"I support creating a verifiable paper trail," Sinkfield said during the debate. "However, given our circumstances, in this state, we own the machines, we paid for them. And also given the economy that we're under I doubt we'll be able to replace those machines at this time. I also found there is no equipment that fits our machines to have a verifiable audit. So therefore, I'll be willing to look at whatever is available electronically and all the new data coming forth and see whether or not that will work," Sinkfield said.
On the other hand, Buckner said in her interview with APN that: "The feds helped get us here. The feds need to help get us out. I won't use money as a reason not to," institute a paper trail.
Sinkfield did fight for State Sen. Vincent Fort's predatory lending bill in the Georgia House, where she also says she was a champion for children's issues.
However, if her strengths are in fighting predatory lending and advocating for children, these are not issues that she would be able to address in the Secretary of State's office, so she probably should have stayed in the legislature.
This is APN's first time issuing an endorsement in a run-off election. This year, APN was not able to reach a decision in time for the Democratic Primary, with the two candidates under consideration being Buckner and Gary Horlacher.
In the 2006 General Election, an elections integrity organization called Count Paper Ballots endorsed Republican Karen Handel over Buckner for Secretary of State.
Today, advocates like Garland Favorito say they were misled and duped by Handel, who they say promised a paper trail but flipped the script once she got into office.
Favorito criticized Buckner in 2006, saying that she opposed while serving in the State House several pieces of legislation favored by elections integrity advocates.
Buckner supported the paper trail pilot project which occurred in three precincts, but opposed an amendment by State Rep. Karla Drenner to SB 500, which would made the program statewide in 2006.
However, Buckner told APN in 2006 "the issue with the different bills... several of them were too complicated. They mandated intricate things that had to happen."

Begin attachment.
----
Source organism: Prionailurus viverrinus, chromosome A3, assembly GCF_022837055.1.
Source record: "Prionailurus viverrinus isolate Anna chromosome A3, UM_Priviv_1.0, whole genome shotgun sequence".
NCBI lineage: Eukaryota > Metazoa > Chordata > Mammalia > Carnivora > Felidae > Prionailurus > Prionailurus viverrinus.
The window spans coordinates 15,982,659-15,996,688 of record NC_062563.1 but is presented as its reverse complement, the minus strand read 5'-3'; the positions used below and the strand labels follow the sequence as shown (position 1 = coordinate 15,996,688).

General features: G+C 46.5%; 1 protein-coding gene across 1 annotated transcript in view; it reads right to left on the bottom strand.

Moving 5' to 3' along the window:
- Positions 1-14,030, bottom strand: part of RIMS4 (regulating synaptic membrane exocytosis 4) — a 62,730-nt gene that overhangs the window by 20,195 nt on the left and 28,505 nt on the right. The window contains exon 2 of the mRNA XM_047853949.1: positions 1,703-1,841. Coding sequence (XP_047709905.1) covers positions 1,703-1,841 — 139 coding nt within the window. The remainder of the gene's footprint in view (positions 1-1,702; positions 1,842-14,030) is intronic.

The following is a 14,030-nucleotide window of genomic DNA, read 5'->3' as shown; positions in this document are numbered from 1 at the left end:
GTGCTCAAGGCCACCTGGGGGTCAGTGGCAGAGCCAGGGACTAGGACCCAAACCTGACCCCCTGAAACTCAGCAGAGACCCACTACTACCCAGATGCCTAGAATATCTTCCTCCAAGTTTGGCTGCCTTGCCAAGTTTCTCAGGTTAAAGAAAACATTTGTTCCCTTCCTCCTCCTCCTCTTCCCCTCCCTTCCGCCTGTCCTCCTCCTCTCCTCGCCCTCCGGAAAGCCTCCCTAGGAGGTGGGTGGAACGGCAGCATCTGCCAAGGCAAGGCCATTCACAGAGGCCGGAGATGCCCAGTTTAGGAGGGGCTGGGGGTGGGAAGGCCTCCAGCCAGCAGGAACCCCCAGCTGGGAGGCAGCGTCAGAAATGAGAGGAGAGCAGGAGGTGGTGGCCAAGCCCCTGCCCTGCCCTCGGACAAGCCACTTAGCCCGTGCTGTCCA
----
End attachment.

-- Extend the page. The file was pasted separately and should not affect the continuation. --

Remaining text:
"There was just no way this could be implemented [by 2006]. This was not feasible. If these other bills passed, we wouldn't have ANY paper ballots [not even the pilot in 3 precincts]... because, it would've been held up in court like Voter ID."
In an interview today, Buckner added: "For clarification, SB 500 was offered by State Sen. Bill Stephens a Republican candidate for Secretary of State at that time. I amended it in the Committee to mandate there would be public hearings after the pilot project and that a report would be issued and that the state would pay for the pilot project."
"On the floor of the House, when SB 500 was up for a vote, Karla Drenner put up an amendment to put it statewide. 91 members voted against it, I was one of 91. The reason I voted no was because we really didn't know what we were buying," Buckner said.
As a point of reference, Rep. Sinkfield joined numerous progressive legislators in voting yes on Drenner's amendment.
"I have since got my hands on that [pilot project] report. The purpose of a pilot project is to determine if this is really where you want to go, is this going to achieve what we needed in this state?" Buckner said.
"Based on the three precincts, the answer is no. There were lots of problems with the canisters that they used. The paper jammed. It took a tremendous amount of time to hand count and it was difficult for them to get an accurate hand count. They had to stop and re-start. I think in retrospect it was a wise decision to do the test project in three counties," Buckner said.
"If we had invested all that money to do it statewide and then be totally frustrated with the difficulty it would have demanded to use it, it wouldn't have served the citizens very well," Buckner said.
"Also in looking back I believe a lot of the people who may have wanted to see that go statewide in 2006, from the position we're in now, they can look back and say that was a good decision because number one, the electronic voting machines are not what we need to be using," Buckner said.
"My no vote was not against having a paper ballot. My vote was against not knowing for sure if it [adding printers to the DRE machines statewide] was going to work," Buckner said.
About the author:
Matthew Cardinale is the News Editor for The Atlanta Progressive News and is reachable at email@example.com.